Top 10 Poker Hands to Play Pre & Post Flop

Posted by James Guill .

The Strongest Poker Hands – Before and After the Flop

Before the flop is dealt, the strongest hands are easy to spot. Aces, Kings and Queens top the list – with Ace-King not far behind.

The relative strength of poker hands in Texas Hold’em changes as the community cards are dealt. While all sorts of starting hands can hit the flop, there are certain categories which are more likely to turn into hidden monsters.

This page covers the top 10 poker hands, before the flop – and then all the way to the river. This includes: 

  • Starting Hands: Top 10 hands that every play would love to be dealt before the flop
  • Flop Betting: How the first 3 community cards have a huge effect on the ‘relative’ strength of the bet pre-flop hands.
  • Turn and River: Draws can complete, or high cards can hit as the community card board is completed.
  • How to Tell: If you can spot those times an opponent has a monster hand, you’ll be in a great position top get away from 2nd best holdings.

Starting Hands: The Top 10 Hands Before the Flop

Pocket Aces rule the rankings before the flop. If you are dealt this hand, you’ll win 80% of the time against any single hand your opponent could hold by the river.

Here are the top 10 hands pre-flop in Texas Hold’em:

  1. Pocket Aces: There is no better feeling in Hold’em than looking down at a pair of aces. Especially if there has been a raise ahead of you.
  2. Pocket Kings: With aces so rare, it is usual to assume that your pocket kings are the best hand pre-flop. You can always reassess if you face multiple re-raises. With no aces on the flop, you can hope to win a big pot with this hand.
  3. Pocket Queens: There is a risk that opponents have aces, kings or ace-king when you are dealt Queens. With no ‘card removal’ for those hands as when you are dealt A-A or K-K. Pocket Queens is still a very strong hand and should be played for a raise.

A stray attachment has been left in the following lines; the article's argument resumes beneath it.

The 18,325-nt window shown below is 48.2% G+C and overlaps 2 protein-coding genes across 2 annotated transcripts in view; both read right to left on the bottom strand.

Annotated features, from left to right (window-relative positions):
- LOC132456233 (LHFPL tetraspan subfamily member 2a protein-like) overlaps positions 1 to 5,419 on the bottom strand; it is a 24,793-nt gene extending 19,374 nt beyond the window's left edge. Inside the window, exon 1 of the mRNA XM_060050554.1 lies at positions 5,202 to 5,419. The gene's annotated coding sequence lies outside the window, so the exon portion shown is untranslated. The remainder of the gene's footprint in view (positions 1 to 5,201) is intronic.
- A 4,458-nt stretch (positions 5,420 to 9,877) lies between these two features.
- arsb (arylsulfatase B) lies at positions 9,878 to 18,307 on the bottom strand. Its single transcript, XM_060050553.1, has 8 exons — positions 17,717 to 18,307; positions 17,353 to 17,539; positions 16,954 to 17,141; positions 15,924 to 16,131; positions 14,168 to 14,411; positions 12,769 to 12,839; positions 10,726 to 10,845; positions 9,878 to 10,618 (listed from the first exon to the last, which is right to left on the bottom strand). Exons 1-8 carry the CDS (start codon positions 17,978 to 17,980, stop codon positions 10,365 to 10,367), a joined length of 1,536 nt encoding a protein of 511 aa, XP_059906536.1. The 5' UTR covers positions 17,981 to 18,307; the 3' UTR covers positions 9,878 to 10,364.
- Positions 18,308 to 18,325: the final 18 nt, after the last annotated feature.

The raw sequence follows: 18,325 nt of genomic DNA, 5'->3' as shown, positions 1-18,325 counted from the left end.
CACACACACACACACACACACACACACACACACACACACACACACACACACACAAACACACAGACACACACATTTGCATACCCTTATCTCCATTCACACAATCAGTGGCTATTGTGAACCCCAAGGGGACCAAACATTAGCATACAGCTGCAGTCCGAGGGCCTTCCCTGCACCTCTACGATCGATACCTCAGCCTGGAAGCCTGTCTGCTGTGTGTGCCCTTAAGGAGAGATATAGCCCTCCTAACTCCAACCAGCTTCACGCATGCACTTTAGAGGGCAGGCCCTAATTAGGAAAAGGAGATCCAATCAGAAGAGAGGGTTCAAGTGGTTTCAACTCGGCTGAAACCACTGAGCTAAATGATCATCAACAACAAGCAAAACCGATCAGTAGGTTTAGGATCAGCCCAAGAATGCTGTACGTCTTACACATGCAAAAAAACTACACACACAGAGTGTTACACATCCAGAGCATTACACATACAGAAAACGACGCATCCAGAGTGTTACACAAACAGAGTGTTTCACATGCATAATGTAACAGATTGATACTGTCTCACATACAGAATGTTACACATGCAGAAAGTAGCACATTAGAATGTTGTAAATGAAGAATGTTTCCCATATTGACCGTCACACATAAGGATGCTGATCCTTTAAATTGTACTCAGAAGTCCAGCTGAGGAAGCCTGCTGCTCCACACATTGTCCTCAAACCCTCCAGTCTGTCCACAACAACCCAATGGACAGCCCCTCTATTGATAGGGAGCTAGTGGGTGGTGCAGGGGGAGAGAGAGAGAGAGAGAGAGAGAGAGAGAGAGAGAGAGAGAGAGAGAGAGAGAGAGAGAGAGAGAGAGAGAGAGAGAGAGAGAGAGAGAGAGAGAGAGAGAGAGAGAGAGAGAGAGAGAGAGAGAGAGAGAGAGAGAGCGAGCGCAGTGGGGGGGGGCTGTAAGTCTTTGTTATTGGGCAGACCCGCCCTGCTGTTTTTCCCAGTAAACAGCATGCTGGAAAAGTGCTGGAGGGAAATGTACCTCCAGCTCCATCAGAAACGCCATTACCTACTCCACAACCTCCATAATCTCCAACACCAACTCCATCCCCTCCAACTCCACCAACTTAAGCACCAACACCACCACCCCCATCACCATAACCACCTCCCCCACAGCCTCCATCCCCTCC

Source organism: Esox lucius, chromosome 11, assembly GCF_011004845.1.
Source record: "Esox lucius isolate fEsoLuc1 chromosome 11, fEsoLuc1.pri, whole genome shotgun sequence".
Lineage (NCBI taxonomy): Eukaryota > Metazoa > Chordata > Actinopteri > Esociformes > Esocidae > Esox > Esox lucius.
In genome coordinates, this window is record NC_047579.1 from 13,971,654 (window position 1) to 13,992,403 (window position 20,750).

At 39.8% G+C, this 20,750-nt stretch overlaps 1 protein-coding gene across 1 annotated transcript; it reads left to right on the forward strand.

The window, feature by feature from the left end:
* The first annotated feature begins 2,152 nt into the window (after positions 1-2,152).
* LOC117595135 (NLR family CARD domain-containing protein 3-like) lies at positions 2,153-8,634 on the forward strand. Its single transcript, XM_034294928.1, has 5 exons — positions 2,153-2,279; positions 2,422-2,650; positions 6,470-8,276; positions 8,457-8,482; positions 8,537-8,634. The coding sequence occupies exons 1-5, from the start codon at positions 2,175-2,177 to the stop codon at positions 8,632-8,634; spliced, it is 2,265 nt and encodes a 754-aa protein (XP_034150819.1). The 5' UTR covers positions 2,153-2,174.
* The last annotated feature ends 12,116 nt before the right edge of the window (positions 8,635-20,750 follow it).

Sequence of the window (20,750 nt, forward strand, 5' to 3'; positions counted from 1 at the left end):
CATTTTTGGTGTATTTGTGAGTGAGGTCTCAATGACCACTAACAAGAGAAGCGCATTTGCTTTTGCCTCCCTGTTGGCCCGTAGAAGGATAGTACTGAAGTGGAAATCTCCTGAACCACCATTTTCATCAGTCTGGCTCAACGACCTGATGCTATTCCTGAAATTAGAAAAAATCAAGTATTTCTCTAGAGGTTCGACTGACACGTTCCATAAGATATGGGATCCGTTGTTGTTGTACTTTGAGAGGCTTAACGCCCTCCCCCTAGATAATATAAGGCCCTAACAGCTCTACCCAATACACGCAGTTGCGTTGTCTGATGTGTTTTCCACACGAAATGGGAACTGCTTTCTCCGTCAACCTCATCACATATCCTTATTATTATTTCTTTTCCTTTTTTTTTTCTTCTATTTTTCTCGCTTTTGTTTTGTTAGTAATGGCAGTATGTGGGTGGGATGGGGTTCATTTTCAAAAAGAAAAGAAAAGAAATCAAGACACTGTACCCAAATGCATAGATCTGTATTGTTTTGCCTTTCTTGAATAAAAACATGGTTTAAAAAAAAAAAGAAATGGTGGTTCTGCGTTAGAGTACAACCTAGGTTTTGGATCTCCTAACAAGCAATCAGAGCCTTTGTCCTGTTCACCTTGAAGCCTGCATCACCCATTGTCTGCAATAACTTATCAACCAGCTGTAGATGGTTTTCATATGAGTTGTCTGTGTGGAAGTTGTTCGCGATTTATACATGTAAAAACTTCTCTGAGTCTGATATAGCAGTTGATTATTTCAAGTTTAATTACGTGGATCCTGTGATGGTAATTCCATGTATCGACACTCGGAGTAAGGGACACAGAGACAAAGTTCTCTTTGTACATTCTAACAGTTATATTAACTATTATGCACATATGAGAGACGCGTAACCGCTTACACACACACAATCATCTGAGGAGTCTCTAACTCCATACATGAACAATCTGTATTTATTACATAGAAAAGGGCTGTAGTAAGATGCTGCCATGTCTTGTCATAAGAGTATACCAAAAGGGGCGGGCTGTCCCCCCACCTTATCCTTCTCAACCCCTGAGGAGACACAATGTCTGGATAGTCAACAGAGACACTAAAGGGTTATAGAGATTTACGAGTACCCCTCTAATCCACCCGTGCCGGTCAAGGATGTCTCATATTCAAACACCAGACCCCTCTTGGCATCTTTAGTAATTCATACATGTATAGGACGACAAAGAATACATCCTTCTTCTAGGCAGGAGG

4. Ace-King: This hand is even stronger when suited, though plenty strong enough with just the high card value. If you make a pair on the flop, you will have the top kicker to go with your top-pair.
  5. Pocket Jacks: As you get down the rankings, even strong starting hands start to become vulnerable to over-cards on the flop. Jacks are often good enough to win unimproved, though you need to be cautious when an ace hits the board.
  6. Ace-Queen: Again, a suited version is much stronger than an unsuited one – as you’ll be able to make the nut flush on occasion. This hand becomes stronger if your opponents are prone to overplaying aces with weaker kickers.
  7. Pocket 10’s: This is the last pocket pair which is more likely than not to be an over-pair on the flop. It has hidden value, blocking straights and allowing you to hit a set (as with all smaller pairs) on boards which look ‘safe’ for the higher pairs.
  8. King Queen Suited: This hand has a lot of potential multi-way. Heads up against one of the premium hands, it does not do as well. If you find yourself with king-queen suited in position in a multi-way pot, you can often make a hidden monster and win a big pot.
  9. Ace-Jack / Ace-Ten: These hands are vulnerable, though suited versions can make the nut flush, if you don’t make 2 pairs, there is always a chance of a Broadway straight.
  10. Mid-Pairs: Finally, mid-pairs can make sets – giving them a lot of deceptive strength. When someone has aces, and bets strongly, you can often win their whole stack with a hidden pair or 7’s (for example).

Relative Strength of Poker Hands on Different Flops

Key to success in poker is not to get married to the top 10 starting hands after the flop. There are several factors to consider. While you can often assume that your premium starting hand is still best (and bet it accordingly), a clear assessment of the risks is always useful.

When you see a flop, think about the following:

  • How many opponents saw this flop (what is the risk that some random hand connected!)?
  • Does this flop have the potential to hit many drawing hands (straights and flushes)?